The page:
My mom went for a colonoscopy recently and they found a large polyp (2-3cm) just where the rectum ends and the colon starts (at "4th valve"). The doctor who performed the procedure told us she had cancer as my mom came out of anesthesia. We scheduled an appointment with a reputable colorectal surgeon/surgical oncologist and got the biopsy results back during our visit with the surgeon. Four biopsy samples were taken during the original colonscopy and the results were tubular adenoma. The surgeon reviewed the information/symptoms/photos/results and preliminarily diagnosed it as a large adenoma polyp. He indicated that this particular spot in the colon was common for large non-cancerous polyps to form. As anyone would, he warned there was still a chance of a carcinoma being within the polyp.
The surgeon indicated he might be able to remove the entire polyp transanally. He is going to do a colonscopy himself this week to review the polyp/location further. If he can remove it transanally, he recommended doing so as an inital step and having the entire polyp biopsied to determine the future course of action. If he can't, he recommended laproscopic surgery to remove the polyp.
Now that you have the background, my questions are:
1. Is going transanally/biopsy/determine future course an acceptable first course of action or is it too passive? I've read conflicting information. Some say it's fine so long as the entire polyp is removed, others say even if it is benign a piece of the colon must come out along with some nodes just to be safe. Note the surgeon did say if carcinoma was found in the polyp she'd have to go back in for surgery...
2. We recently had a CT scan done to be safe. Haven't seen the results but could they tell enough information to potentially change the course of action? For example, if there was carcinoma would the CT scan be able to tell if it penetrated the colon wall?
3. I keep reading about transanal endoscopic microsurgery (TEM). Seems to be a good technique (more thorough/involved than traditional transanal "polyechtomy") but very few do it. Any suggestions on how to find a physician that does this in the NYC area?
To answer your questions:
1) It is difficult to give personal recommendations without reviewing the chart. The decision for a surgical vs endoscopic approach would depend on the position, size and microscopic characteristics of the polyp.
If there is conflicting opinions, I would continue to consider additional surgical options - preferably at a major academic medical center.
2) The CT scan will help in determining the best treatment option. Normally the scan in conjunction with colonoscopy is needed to determine the best treatment approach.
3) I am not a surgeon, so I cannot comment on this approach. I do not practice in NYC, so I cannot make any specific physician recommendations. I would start at one of the major academic medical centers there (NYU, Mt. Sinai, Columbia, or Cornell).
These options can be discussed with your personal physician.
Followup with your personal physician is essential.
This answer is not intended as and does not substitute for medical advice - the information presented is for patient education only. Please see your personal physician for further evaluation of your individual case.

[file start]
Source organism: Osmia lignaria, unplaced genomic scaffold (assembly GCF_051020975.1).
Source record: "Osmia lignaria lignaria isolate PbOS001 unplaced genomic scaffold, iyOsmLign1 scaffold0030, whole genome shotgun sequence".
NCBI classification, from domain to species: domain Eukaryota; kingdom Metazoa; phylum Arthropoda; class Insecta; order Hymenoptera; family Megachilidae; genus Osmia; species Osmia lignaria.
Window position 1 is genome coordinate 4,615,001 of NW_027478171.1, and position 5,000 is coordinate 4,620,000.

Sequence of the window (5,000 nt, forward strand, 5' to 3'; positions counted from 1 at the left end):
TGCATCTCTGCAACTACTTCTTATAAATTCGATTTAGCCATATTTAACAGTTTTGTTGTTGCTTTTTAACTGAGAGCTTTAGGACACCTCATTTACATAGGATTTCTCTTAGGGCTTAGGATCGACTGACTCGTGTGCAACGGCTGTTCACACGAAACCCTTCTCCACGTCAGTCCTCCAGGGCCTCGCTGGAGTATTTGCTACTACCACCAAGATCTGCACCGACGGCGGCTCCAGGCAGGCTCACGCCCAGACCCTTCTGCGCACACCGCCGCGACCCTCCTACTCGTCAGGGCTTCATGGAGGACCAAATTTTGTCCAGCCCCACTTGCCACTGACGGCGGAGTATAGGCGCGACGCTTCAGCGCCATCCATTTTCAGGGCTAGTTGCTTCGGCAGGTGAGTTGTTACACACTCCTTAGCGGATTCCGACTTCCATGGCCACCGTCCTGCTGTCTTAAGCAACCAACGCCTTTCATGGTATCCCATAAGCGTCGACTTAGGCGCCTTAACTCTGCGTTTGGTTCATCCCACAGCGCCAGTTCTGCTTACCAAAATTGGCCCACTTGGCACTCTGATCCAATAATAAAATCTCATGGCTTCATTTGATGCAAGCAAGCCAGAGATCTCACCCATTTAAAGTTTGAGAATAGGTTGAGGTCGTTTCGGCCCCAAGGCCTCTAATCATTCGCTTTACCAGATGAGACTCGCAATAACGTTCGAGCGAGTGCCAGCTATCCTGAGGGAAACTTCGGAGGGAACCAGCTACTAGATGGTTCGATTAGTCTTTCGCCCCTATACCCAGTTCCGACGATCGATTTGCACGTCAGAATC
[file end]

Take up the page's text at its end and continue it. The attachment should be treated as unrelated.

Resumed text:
Looking for any additional thoughts...This has been an emotional saga as follows:
Mid-January - First Colonoscopy, prelim diagnosis CA.
Late January - Follow up with Surgeon/biopsy results, his prelim diagnosis, large non-CA polyp.
Early February - Second Colonscopy/comprehensive biopsy. Surgeon felt there was no CA based on look/feel/mobility.
Late February - Biopsy results come back as moderately differentiated adenocarcinoma associated with a tubular-villous adenoma. Surgeon recommends neoadjuvant chemo/radiation followed by resection without doing further staging.
Late February - We went to a renowned surgeon at Sloan-Kettering in NYC for a second opinion. Ultrasound indicated a T1 lesion (early). He recommended resection only because it was so early. Surgery date set for March 31.
Early March - The surgeon calls back and indicates his pathology department has reviewed the biopsy slides and believes it is not CA. His recommendation is to have a gastroent remove the lesion so the entire thing can be biopsied (March 14 date).
Additional info, the lesion is at 12 cm and is 3 cm dia.
1) How can the diagnosis of CA be so varied by different institutions (based on pathology)? Seems to me the "cells" would be cut and dry, it is or it isn't. I have to say I trust Sloan-Kettering most since this is all that they deal with.
2) Is there any risk of "making things worse" by removing the polyp through conventional means if it does come back as CA? Or does it not matter since we have surgery scheduled for March 31 anyway?
3) If it comes back as "pre-cancerous" only but they cannot remove the full polyp through conventional means, I presume she should go in for surgery to ensure removal of all of the pre-cancer cells?
4) Finally, we're a little scared about doctors now. If it does come back as pre-cancer and we went with the first surgeon, she would have gone through chemo/radiation and radical surgery for no reason! Conversely, I don't want to be to passive if it really is CA. Do you think it is worthwhile to get a 3rd opinion? I have to say everything I've read on our current NYC surgeon indicates he is world renowned and probably the best we're going to get.
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